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Art brings hope, color to homeless women

Artwork of 11 homeless women currently on display in Cleveland
/ Source: The Associated Press

Charlotte Vance, homeless and unable to work because of health problems, can relate to a turtle.

“Turtles are slow-moving animals that carry their homes on their backs like the homeless carry the things they need with them,” she said in a message accompanying the green ceramic turtle she made for a church-sponsored exhibit of art by homeless women.

Sitting in the cramped art room of the Community Women’s Shelter, the 38-year-old Vance said she got involved in art to escape the boredom of sitting downstairs in the shelter’s day room. “The first time I came up it was boring down there,” she said.

Then she discovered the colors that brightened her life. “With colors, you can do whatever you want. It’s happiness. Bright colors make me happy,” she said.

The work of 11 homeless women — 40 pieces of art, including quilts, drawings, paintings and ceramics — are on display at the Pilgrim Congregational United Church of Christ. The exhibit, called “Out of the Box,” is meant to make people rethink stereotypes about the homeless.

Pilgrim and other churches collaborate to help the city’s estimated 25,000 people who are homeless at some point each year, perhaps 40 percent of whom are single women or women with children, according to the Northeast Ohio Coalition for the Homeless, an advocacy group.

The shelter has about 115 women a night. Most are chronically homeless, some have health problems and nearly half have mental problems that make them unemployable.

‘I do it because it keeps me sane’
The low-key exhibit in the church basement might deflect the perception that homeless people are drug addicts, alcoholics or prostitutes, says Teaona Payne, 23. She said she has been homeless since she was a teen and her crack-addicted mother threw her out.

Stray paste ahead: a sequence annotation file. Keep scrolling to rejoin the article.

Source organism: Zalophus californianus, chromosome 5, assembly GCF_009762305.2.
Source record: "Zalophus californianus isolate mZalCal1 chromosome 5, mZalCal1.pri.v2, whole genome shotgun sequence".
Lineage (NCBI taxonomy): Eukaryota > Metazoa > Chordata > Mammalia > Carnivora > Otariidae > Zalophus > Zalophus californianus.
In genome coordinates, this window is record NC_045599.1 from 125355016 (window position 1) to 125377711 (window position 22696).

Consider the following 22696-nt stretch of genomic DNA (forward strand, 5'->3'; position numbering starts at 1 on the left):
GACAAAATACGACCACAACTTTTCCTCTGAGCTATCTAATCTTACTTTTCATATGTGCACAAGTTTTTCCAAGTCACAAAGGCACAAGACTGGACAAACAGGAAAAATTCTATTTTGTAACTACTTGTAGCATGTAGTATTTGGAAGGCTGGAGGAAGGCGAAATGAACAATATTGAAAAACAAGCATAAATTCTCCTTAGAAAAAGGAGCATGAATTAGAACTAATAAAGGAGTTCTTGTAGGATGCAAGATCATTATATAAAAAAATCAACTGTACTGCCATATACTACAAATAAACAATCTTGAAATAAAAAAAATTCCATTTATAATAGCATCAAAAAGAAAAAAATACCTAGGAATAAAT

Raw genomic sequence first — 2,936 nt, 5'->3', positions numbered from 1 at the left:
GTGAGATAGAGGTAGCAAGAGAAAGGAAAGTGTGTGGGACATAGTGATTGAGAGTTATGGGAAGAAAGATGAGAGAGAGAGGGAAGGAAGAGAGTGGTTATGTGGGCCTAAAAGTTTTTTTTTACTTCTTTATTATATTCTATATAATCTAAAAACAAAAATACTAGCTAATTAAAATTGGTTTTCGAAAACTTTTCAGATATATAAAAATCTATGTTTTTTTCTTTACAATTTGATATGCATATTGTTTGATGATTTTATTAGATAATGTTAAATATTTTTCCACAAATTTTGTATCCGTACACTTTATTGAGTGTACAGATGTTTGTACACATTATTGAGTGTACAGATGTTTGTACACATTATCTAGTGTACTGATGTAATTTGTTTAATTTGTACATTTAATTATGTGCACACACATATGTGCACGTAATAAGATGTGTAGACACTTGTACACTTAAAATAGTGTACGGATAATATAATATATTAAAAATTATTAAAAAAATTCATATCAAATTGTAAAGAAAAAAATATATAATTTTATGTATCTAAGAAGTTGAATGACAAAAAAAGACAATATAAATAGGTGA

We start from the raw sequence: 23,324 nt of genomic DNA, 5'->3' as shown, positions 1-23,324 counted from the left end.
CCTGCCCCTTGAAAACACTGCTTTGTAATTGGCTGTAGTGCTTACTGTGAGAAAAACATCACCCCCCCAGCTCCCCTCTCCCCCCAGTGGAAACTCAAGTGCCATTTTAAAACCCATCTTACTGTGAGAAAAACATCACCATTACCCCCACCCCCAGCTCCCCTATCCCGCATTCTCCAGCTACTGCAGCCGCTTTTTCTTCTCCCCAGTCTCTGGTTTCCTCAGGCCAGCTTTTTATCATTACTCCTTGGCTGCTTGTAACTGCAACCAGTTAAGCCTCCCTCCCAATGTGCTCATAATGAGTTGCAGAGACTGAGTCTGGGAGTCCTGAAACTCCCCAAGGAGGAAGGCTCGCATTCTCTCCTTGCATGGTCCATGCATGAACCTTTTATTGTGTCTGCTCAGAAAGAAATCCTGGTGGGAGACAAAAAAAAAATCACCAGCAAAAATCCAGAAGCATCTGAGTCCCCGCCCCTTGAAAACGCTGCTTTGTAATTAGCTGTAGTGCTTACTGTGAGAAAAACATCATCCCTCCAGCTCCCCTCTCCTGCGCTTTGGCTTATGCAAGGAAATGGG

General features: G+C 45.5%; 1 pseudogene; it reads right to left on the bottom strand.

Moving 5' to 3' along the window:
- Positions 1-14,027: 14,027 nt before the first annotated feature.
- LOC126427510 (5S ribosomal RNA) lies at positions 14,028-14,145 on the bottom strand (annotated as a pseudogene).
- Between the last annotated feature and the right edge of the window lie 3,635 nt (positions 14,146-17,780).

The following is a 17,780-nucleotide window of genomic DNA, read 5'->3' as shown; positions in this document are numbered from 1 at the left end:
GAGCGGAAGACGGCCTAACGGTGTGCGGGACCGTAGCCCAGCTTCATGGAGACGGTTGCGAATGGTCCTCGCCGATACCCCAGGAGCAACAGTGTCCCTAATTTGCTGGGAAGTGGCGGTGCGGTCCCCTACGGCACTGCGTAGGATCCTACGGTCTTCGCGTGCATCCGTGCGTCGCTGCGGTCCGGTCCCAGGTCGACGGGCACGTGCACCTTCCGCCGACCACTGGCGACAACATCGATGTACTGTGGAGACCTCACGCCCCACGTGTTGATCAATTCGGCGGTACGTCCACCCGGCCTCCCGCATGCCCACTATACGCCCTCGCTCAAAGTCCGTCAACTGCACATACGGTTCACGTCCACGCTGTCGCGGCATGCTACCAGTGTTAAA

“I do it because it keeps me sane,” said Payne, who prefers writing poetry but gravitated to the art class because, “I had nothing to do.”

Her art includes a drawing of a cup that represents life in a shelter. “Some days, you can see the glass half full and other days it’s half empty,” she said. Other art themes include hope, obstacles to normal living, confusion and the desire for a better life.

“I do have bad days,” said Carlotta Perkins, 47, allowing just a moment for the thought before she recharged her upbeat tone. “I feel if I work through the pain it won’t be as bad.”

Perkins, homeless since last summer after she sold her house to pay for her husband’s funeral, thinks she can make a future in design: she earns money sewing and embroidering and dreams of going into business, creating fashion wear from other clothing items. “Designs by Carlotta, from old to new,” she will call it.

Until that happens, Perkins creates abstract paintings. “I love Picasso and I love abstract. Anything outside the box is fine for me,” she said, displaying a pair of white jeans that she is upgrading with an embroidered look.

Brian Davis, executive director of the Northeast Ohio Coalition for the Homeless, agreed with Payne that the church exhibit and similar ones are useful in addressing homeless stereotypes.

“The biggest is that homeless people are not all single males with alcohol and drug problems,” he said. “To the general population, all homeless people are the same.”

Perkins said the art experience has helped her during her homeless ordeal. “It’s not a perfect place, but it’s a blessing,” she said.

“Homeless to me is not a place. To me, it’s a feeling. I feel if I have God, I’ll never be homeless.”